POLLUTION LOCATOR| Superfund | Site Description

Site Name:      PEARL HARBOR NAVAL COMPLEX
EPA ID:      HI4170090076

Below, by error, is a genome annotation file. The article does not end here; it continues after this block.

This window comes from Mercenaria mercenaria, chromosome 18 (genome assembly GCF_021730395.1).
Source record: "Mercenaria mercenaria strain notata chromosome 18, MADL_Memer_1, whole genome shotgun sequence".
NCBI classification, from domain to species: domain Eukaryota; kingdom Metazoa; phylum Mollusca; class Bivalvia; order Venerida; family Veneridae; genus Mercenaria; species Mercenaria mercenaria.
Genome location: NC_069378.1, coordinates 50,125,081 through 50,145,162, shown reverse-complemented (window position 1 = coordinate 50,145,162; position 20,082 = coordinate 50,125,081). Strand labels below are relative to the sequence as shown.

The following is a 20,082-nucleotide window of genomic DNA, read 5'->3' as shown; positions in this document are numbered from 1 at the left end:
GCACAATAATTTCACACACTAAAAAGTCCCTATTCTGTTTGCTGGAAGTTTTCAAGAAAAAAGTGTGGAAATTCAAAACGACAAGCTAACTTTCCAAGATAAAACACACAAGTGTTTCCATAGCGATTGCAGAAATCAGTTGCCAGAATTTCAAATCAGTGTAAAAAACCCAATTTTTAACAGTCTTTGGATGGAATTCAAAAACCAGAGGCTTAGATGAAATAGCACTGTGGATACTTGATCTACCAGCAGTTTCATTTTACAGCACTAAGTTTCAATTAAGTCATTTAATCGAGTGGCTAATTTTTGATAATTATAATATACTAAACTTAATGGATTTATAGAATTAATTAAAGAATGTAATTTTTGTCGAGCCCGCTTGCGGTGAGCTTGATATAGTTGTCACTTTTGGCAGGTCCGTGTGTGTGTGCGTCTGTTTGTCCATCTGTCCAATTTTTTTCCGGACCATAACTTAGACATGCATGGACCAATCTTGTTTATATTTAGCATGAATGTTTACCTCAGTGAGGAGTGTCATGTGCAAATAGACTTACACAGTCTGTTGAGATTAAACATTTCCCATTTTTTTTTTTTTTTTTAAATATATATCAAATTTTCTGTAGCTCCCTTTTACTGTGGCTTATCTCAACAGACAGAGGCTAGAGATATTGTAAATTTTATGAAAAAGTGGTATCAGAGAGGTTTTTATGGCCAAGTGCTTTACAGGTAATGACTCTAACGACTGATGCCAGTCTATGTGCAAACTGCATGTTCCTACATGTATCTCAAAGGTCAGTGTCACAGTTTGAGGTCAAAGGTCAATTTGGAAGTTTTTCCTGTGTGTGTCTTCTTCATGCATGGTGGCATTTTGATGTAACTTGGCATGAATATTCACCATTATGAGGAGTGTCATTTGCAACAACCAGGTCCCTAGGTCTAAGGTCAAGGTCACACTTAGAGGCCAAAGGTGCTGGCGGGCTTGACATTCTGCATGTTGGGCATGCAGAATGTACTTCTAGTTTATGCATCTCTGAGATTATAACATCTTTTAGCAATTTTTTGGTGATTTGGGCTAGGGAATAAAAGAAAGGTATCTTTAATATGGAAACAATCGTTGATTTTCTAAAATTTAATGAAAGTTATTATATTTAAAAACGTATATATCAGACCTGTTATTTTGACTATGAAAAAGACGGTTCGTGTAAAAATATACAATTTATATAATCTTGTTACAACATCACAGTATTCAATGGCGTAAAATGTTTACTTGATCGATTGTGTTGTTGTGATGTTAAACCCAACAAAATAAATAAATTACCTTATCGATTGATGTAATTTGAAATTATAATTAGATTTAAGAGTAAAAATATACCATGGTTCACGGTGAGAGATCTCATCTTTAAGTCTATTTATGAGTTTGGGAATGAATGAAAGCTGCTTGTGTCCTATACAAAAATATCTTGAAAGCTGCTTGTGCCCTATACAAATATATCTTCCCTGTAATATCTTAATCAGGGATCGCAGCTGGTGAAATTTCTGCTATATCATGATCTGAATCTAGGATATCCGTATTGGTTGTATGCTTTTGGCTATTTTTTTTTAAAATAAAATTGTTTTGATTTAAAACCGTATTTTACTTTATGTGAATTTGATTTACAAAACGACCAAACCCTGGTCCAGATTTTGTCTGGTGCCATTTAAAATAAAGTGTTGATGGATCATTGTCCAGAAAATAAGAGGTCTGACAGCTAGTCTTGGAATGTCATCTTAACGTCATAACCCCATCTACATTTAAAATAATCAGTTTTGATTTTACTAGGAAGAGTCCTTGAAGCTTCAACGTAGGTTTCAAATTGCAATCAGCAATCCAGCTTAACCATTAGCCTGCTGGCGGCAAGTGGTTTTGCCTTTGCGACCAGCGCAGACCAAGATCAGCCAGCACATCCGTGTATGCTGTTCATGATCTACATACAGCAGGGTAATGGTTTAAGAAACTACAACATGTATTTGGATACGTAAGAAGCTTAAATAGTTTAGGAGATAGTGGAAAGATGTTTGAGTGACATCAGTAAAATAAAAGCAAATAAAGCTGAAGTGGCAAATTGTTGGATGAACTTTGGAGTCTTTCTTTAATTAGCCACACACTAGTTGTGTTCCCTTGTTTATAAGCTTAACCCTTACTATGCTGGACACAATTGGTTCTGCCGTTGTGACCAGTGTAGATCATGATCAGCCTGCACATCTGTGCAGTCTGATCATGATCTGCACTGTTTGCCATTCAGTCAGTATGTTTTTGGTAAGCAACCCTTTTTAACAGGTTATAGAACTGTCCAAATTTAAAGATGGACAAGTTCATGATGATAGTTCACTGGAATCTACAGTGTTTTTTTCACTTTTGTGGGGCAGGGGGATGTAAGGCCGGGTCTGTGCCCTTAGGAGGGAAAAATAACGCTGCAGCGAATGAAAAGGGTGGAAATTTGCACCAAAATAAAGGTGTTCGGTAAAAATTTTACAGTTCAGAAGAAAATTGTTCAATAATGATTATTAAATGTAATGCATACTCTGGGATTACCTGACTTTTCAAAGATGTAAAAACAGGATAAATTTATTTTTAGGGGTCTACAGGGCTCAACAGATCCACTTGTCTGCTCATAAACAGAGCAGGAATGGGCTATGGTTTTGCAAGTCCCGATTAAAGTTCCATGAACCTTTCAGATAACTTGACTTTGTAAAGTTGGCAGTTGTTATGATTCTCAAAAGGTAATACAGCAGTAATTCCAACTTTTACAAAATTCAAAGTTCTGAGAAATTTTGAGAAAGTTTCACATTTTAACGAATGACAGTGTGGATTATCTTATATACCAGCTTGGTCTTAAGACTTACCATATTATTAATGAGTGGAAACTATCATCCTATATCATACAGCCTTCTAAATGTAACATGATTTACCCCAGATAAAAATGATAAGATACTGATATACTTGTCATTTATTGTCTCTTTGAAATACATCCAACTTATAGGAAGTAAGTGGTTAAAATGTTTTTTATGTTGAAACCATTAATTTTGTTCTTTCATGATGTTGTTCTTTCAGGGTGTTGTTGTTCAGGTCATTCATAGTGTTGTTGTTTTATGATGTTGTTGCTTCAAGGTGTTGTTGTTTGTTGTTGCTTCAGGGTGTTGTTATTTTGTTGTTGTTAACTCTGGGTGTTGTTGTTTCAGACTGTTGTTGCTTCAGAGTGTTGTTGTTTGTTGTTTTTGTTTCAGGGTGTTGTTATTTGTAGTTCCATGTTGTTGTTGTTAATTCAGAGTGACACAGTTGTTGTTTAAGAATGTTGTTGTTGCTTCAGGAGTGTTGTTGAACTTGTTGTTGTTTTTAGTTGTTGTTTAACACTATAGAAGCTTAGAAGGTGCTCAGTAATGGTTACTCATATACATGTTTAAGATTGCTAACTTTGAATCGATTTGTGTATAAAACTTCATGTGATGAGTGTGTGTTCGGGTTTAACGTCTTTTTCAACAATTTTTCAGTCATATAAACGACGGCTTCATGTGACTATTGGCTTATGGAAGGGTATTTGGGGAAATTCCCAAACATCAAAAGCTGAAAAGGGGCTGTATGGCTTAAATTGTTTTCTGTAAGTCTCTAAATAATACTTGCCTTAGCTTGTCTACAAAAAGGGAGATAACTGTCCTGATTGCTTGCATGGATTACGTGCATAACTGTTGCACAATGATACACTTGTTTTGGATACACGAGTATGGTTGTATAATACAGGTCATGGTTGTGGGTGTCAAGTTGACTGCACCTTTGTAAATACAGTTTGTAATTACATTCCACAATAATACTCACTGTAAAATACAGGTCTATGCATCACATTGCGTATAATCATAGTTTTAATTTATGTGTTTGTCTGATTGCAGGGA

Conditions at Proposal (July 29, 1991): The Pearl Harbor Naval Complex occupies at least 6,300 acres in Pearl Harbor on the Island of Oahu, Honolulu County, Hawaii. Land around the complex supports agriculture, aquaculture, industry, urban, and commercial uses. The complex consists of these major facilities: Naval Shipyard, Naval Supply Center, Naval Station, Submarine Base, Public Works Center, Inactive Ships, and Navy Magazine Lualualei (Westlock Branch and Waipio Peninsula). The Pearl Harbor Naval Complex began operation in 1901 when the Navy received an appropriation to acquire land for a naval station. After the attack by the Japanese on December 7, 1941, industrial activity at the complex skyrocketed, reaching 24,000 civilians by mid-1943. After World War II, activity declined and has fluctuated with the Navy's requirements. In 1983, the Navy identified 30 potential hazardous waste sources within the six facilities. Subsequently, an additional source was identified. The 31 sources include unlined landfills, pesticide disposal pits, CHROMIC ACID disposal areas, PCB disposal areas, mercury-contaminated harbor sediments, leaking underground solvent tanks, waste OIL facilities, and numerous other types of sources resulting from industrial activities at the complex. Six of the sources were initially evaluated, based primarily on toxicity of contaminants present, availability of waste quantity information, sampling results, affected populations, and a documented release of a hazardous substance. Many investigations have found hazardous substances -- including MERCURY, CHROMIUM, PCBS, pesticides, TRICHLOROETHENE, TRANS-1,2-DICHLOROETHENE, and other VOLATILE ORGANIC COMPOUNDS -- in soil in the six areas, thus exposing workers on the site (less than 100) to potential contamination. (Many of these chemicals have also been found at the remaining 25 areas identified to date.) TETRACHLOROETHENE was found 15.2 feet below ground surface in one area. Soils beneath the site are permeable, facilitating movement of contaminants into ground water. Approximately 110,700 people obtain drinking water from wells within 2 miles of the six sources. In 1988, the Navy detected BIS(2-ETHYLHEXYL)PHTHALATE in sediment samples taken from a National Wildlife Refuge that borders an abandoned Navy landfill. The refuge contains habitat for four Federally endangered species, as well as wetlands. Pearl Harbor and nearby portions of the Pacific Ocean contain recreational and commercial fisheries, habitat for endangered species, wetlands, and water-contact recreation areas. The VOLATILE ORGANIC COMPOUNDS in on-site soil also create a potential for gases to be released to the atmosphere. Status (October 1992): EPA and the Navy are planning to negotiate a Federal Facilities Agreement under CERCLA Section 120 to cover future activities at the site. (The description of the site (release) is based on information available at the time the site was scored. The description may change as additional information is gathered on the sources and extent of contamination. See FR 5600, February 11, 1991 or subsequent FR notices.)